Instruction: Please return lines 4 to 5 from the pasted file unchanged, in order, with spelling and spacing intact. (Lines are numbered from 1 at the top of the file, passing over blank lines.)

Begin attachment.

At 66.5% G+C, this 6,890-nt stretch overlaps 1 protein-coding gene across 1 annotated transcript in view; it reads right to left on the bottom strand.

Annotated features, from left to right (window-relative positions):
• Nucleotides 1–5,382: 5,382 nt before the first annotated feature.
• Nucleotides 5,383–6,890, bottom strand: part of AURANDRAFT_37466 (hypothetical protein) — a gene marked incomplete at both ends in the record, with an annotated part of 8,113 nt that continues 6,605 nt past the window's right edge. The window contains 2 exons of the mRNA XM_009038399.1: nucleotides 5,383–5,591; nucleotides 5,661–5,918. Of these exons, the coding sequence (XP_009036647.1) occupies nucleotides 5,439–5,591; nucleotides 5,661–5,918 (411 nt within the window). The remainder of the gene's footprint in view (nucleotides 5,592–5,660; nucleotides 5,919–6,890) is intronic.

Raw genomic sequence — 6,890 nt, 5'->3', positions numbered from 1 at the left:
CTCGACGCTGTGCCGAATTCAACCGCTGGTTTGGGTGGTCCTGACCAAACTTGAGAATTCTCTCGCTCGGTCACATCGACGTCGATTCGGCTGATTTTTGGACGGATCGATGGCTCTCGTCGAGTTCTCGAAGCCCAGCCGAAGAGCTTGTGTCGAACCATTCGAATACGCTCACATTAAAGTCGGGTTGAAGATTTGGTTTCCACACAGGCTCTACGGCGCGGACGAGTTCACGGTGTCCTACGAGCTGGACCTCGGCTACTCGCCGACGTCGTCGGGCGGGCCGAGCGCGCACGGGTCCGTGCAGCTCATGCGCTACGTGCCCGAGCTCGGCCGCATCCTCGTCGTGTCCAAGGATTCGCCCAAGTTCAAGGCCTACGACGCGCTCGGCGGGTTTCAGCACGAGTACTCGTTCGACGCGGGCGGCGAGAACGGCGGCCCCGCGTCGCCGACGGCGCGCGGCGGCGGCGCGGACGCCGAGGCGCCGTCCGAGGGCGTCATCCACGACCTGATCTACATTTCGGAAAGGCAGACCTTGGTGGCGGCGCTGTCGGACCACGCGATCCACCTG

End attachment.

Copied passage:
• Nucleotides 5,383–6,890, bottom strand: part of AURANDRAFT_37466 (hypothetical protein) — a gene marked incomplete at both ends in the record, with an annotated part of 8,113 nt that continues 6,605 nt past the window's right edge. The window contains 2 exons of the mRNA XM_009038399.1: nucleotides 5,383–5,591; nucleotides 5,661–5,918. Of these exons, the coding sequence (XP_009036647.1) occupies nucleotides 5,439–5,591; nucleotides 5,661–5,918 (411 nt within the window). The remainder of the gene's footprint in view (nucleotides 5,592–5,660; nucleotides 5,919–6,890) is intronic.

Raw genomic sequence — 6,890 nt, 5'->3', positions numbered from 1 at the left: